Property Rights Foundation of America, Inc.
P.O. Box 75, Stony Creek, New York 12878 - 518/696-5748
Web site: prfamerica.org
March 10, 2002
Director, Office of External and
U.S. Department of Interior
1849 C Street, N. W., Room 6214
Washington, DC 20240
Dear Ms. Kimball:
I much appreciated your letter last September asking me to
consider your office as our central contact at the Department
of Interior and saying that you are looking forward to learning
my concerns. Although I was unable to share my concerns with
you at the time, we were pleased to post your letter on our web
site shortly afterwards.
Subsequently, Ray Beittel of DOI's Planning Office kindly
transmitted an invitation from P. Lynn Scarlett, Assistant Secretary
for Policy, Management and Budget, to join the dialogue at the
meeting on January 14 in Washington, D.C., related to the DOI
five-year Strategic Plan.
I was pleased to attend this meeting, which was led by Carl
D. DeMaio, and to tender many oral comments related to strategic
goals to protect private property rights, to preserve increase
private property ownership, and to the balanced management of
DOI lands. I am looking forward to receiving copies of the transcript
and meeting summary.
The comments that I made were drawn from insights gained from
many years of work with private property owners and others who
must deal with policies of DOI, other federal agencies, and the
non-profit corporations with which these government agencies
have formed relationships. Considering that the DOI manages 507
million acres (including 56 million acres under the Bureau of
Indian Affairs), the magnitude of impact of DOI policies is immense.
Fully one-fifth of the land mass in the U.S. is under DOI management.
This letter is to give you a rough recapitulation and expansion
of remarks that I made on January 14. I chose to make these remarks
because of my desire to convey the central directions where I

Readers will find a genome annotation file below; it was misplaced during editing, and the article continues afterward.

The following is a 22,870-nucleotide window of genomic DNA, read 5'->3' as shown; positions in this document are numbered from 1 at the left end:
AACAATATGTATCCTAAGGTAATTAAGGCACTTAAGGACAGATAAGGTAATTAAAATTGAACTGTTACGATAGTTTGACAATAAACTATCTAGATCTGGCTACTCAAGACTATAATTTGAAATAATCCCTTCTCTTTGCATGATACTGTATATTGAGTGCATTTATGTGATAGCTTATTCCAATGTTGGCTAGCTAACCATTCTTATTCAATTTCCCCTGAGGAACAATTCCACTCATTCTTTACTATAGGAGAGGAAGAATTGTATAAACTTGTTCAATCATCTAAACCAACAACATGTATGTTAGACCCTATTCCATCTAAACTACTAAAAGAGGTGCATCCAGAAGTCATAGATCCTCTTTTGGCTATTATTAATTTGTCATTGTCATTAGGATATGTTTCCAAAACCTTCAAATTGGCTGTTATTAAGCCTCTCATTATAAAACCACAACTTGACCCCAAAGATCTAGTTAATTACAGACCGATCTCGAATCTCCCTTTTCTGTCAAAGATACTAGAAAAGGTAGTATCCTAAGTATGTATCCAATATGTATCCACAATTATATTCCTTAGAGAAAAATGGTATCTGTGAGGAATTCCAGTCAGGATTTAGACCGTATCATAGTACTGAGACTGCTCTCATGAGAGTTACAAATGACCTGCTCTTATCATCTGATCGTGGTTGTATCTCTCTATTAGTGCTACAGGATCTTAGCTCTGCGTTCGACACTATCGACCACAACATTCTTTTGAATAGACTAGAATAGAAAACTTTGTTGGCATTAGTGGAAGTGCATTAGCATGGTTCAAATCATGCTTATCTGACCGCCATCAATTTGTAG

think that DOI should change course to better respect private
property rights, promote the American tradition of private land
ownership, and improve the management of its lands.
Restoration of Endangered, Threatened and
Rare Species, Land Acquisition
The restoration of endangered, threatened and rare species
on government-owned land should be bid out to the private sector
in a fiscally responsible, competitive, transparent way, much
as the construction of a highway or building is bid out.
I oppose using purported goals such as the restoration of
"whole ecosystems," "ecosystem management,"
or the like, because this direction is illusive, unscientific,
and bound up in religiously contrived distortions. For in-depth
development of the fundamental weaknesses of this approach, see
Allan K. Fitzsimmons, Defending Illusions - Federal Protection
of Ecosystems (Rowman & Littlefield, 1999).
Publicly bidding the restoration of wildlife species to the
private sector would include all functions from mapping and measurement
of species occurrences (as in The Nature Conservancy's Natural
Heritage program) to land acquisition (where the land trusts
act as third party intermediaries, or land agents, for government).
The public process would eliminate the favored relationships
of not-profits in "partnerships" and would foreclose
the use of grants for work by private organizations. Functions
of species restoration would not be considered internal, where
not-profit "partnerships" flourish.
All the facets of wildlife restoration and land acquisition
that currently are accomplished with partnerships and grants,
or quietly negotiated deals would be openly and transparently
accomplished. Shared offices and staff would be eliminated. Memoranda
of Understanding (MOU's) like the major deal executed between
the U.S. Forest Service and The Nature Conservancy last fall
would be abrogated and new, open processes substituted.
Use of third party intermediaries to acquire conservation
easements would be eliminated. Landowners would be forthrightly
told that the party ultimately acquiring the conservation easement
is the relevant government bureau and would deal directly with
Work performed for the government for wildlife restoration